SPOTLIGHT ON: Ground-Up Construction/Remodeling
Keeping a store open during a remodel versus closing it until the work is completed was the theme of the SPECS session, “Open Store Remodels: Best Practices for Maintaining the Customer Experience and the Focus on Sales.” The session was part of the Ground-Up Construction and Remodeling workshop track.
Although the speakers had experience with both methodologies, they focused more on ways to keep the store open during the process.
“There’s no question that the majority of the work we have done over the past year has been remodels,” said Matt Schimenti, president and CEO of Schimenti Construction Co., Ridgefield, Conn., who moderated the discussion. “And the intent of this session is to combine the perspectives of the contractor, the people in the field and the retailers to provide a full and comprehensive picture of the remodeling process.”
The first decision, agreed all of the panelists, is to decide if you are going to close down the store and execute an expedited rehab, or keep the store open and try to minimize customer and staff disruption.
“Over the last five years, our work has been 100% remodeling,” said Randy Pannell, director, construction, Saks Fifth Avenue, Merritt Island, Fla. He added that the department store retailer employed a variety of tactics, from doing open/occupied remodels, entire-store remodels and rehabbing isolated areas.
“The approach determines the process,” Pannell said.
The panelists agreed that there should be several clear objectives during a remodel: to maintain a productive relationship with the store staff, to keep customers comfortable and to make the least impact possible on sales.
“It all starts with planning,” Pannell said. “The phasing is most important, as it affects the final merchandising.”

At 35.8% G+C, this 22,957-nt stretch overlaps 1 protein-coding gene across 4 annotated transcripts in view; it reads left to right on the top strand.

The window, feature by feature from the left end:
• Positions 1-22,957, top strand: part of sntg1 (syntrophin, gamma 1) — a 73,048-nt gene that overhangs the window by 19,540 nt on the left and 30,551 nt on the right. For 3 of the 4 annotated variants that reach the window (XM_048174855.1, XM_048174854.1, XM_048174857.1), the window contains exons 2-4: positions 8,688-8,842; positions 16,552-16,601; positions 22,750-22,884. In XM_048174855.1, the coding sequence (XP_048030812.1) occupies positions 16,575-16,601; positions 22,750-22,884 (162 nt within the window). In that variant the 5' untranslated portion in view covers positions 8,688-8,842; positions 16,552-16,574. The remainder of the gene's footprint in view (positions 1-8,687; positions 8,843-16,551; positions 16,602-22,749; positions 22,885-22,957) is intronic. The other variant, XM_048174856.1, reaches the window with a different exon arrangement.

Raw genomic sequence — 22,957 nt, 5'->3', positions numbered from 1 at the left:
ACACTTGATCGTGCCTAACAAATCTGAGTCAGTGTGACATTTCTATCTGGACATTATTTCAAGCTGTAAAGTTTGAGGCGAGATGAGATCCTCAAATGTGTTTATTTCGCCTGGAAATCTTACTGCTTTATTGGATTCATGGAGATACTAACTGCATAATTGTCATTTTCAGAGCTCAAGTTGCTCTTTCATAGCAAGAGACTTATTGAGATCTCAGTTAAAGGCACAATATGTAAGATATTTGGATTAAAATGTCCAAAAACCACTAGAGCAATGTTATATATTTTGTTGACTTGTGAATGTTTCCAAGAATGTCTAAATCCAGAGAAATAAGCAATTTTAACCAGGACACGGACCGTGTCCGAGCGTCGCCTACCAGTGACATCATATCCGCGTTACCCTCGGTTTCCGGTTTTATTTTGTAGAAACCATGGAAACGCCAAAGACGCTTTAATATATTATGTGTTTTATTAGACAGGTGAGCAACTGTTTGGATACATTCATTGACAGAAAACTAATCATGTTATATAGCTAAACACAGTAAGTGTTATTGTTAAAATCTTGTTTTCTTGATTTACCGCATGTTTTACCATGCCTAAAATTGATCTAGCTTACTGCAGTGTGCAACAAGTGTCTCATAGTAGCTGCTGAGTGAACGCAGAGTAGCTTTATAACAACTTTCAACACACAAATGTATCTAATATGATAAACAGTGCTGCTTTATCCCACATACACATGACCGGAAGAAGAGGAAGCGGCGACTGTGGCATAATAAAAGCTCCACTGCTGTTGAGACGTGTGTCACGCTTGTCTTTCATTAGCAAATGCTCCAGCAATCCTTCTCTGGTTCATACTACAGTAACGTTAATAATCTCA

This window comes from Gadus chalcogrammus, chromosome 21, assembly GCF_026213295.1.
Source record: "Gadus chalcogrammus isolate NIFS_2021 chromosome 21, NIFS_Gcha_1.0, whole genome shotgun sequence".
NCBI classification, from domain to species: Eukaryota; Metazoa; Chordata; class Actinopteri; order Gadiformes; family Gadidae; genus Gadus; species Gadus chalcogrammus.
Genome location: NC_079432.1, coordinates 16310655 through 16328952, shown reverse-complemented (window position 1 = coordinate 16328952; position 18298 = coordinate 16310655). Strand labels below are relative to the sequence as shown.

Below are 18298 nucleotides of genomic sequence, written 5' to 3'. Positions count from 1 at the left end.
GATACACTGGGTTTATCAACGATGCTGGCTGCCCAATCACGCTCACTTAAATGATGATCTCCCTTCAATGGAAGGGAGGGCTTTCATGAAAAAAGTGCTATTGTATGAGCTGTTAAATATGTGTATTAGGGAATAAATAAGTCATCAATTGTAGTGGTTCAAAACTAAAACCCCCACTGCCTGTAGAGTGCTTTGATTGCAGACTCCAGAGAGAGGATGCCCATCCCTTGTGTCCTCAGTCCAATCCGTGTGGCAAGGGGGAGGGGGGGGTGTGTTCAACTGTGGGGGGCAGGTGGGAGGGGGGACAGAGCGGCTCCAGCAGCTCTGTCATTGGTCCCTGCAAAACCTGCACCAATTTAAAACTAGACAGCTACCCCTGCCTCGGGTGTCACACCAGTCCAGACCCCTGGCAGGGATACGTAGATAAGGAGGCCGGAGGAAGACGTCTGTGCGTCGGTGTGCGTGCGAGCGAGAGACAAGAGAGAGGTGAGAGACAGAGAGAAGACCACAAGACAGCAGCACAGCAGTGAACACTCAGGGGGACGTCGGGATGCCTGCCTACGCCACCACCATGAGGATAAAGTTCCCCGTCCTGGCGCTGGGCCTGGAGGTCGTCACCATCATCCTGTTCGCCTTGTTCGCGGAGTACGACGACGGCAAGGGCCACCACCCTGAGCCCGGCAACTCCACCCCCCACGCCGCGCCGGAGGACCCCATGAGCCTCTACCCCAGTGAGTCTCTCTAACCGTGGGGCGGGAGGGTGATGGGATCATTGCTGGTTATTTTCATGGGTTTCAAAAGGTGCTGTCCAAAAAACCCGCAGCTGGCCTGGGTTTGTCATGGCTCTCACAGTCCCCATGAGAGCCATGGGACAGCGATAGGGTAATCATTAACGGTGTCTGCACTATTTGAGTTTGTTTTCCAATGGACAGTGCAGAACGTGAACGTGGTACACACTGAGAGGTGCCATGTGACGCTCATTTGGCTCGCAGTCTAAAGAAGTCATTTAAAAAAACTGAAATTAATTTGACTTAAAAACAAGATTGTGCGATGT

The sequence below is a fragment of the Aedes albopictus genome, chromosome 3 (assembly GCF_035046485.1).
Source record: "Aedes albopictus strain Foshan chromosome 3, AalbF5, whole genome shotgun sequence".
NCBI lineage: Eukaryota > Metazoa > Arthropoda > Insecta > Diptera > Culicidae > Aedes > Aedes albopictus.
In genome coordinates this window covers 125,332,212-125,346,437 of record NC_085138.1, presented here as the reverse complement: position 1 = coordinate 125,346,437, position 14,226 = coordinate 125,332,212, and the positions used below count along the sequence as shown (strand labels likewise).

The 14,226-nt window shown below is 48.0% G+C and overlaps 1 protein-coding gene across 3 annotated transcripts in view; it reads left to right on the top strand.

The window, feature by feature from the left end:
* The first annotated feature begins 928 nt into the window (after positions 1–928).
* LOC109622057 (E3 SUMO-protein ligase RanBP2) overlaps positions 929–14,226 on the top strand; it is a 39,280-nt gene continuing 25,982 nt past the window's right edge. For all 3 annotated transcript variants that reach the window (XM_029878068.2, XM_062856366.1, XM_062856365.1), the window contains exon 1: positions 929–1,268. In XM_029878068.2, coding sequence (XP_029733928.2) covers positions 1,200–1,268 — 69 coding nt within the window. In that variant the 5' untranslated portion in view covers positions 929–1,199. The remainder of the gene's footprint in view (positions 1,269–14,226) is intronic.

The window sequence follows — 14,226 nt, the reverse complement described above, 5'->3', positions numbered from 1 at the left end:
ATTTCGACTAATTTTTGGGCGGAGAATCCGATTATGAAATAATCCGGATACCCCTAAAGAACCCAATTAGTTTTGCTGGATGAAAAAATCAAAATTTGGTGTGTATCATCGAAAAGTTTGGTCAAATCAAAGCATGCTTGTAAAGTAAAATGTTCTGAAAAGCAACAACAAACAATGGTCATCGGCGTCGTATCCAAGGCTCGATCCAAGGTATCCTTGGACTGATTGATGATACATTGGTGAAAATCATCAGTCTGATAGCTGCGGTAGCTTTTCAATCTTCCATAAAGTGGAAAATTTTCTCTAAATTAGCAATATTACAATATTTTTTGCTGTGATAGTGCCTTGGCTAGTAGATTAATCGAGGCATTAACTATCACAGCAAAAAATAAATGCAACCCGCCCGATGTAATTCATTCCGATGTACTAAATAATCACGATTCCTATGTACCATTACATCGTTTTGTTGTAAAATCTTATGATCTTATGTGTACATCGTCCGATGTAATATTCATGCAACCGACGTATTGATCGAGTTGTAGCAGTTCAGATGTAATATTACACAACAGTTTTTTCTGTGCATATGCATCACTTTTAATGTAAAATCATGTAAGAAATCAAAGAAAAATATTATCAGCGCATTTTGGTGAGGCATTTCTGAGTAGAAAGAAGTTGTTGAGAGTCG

Omar Carcamo, senior construction manager, southeast region, Gap Inc., agreed.
“That’s true in a small box like ours as well,” he said. “We have to try to make it easier for everyone involved — the teams have to work together to accommodate each other in a restricted space. In other words, everyone has to get their jobs done regardless of what is happening around them.”
According to John Colonnese, project executive with Schimenti Construction, subtlety during an open-store remodel can’t be overdone.
“The remodel process should be as invisible as possible,” he advised. “The success of the planning is what makes the process seamless and invisible.”
Because so many of the session attendees were retailers and restaurateurs responsible for their own remodels, the panelists opened the floor to suggestions and questions from the audience. When polled, the majority of the attendees indicated that they keep their stores and units at least partially open during a remodel, and they unanimously go into a remodel with a predetermined schedule, beginning with a kickoff meeting at the pre-construction phase.
(One exception in the audience was a representative from Denny’s restaurants, who said the chain only completes closed-store remodels, as it is against the company’s policy to execute a remodel while a unit is open.)
When one attendee asked how to execute an occupied remodel versus a closed remodel, Gap’s Carcamo suggested a temporary space as a solution. >
“Temp stores can offer a potentially viable alternative to both types of remodels,” he explained. “You are able to close the space being remodeled but still remain open for business.”
While that solution might not be doable for a lot of retailers, there are plenty of other strategies that are. Saks, for instance, does multi-phased renovations, and the barricades become part of the building itself. The retailer has made it a practice to dress its barricades with color and graphics.
“It’s about protecting the customer experience,” Saks’ Pannell said.
Gap counts flexibility as key to keeping its process moving and its customers happy.
“Everyone has to understand the need for flexibility,” Carcamo said. “All teams and crews may have to adjust work schedules. There simply is no exact science when it comes to the operational interaction during a remodel.”
Saks employs block scheduling to keep operations moving smoothly.
“We know, in weeks, what it’s going to take to get a project completed,” Pannell said. “Our schedules are fairly fluid. Our superintendent meets with the store manager every day. We have started using consolidated warehousing, sending everything in ahead of time, which makes it a cleaner process.”
The panel participants and attendees concurred that another hot button during an open-store remodel is getting the marketing department involved in the process from the outset. Retail marketers can be charged with creating the signage that is used in the remodel and with keeping the brand image intact when it is being tested the most.
“You have to deal with it on the front end, and be proactive, not reactive,” Pannell advised. “We actually do that at store level, in that we have marketing personnel at each store. We go way beyond ‘pardon our dust.’ ”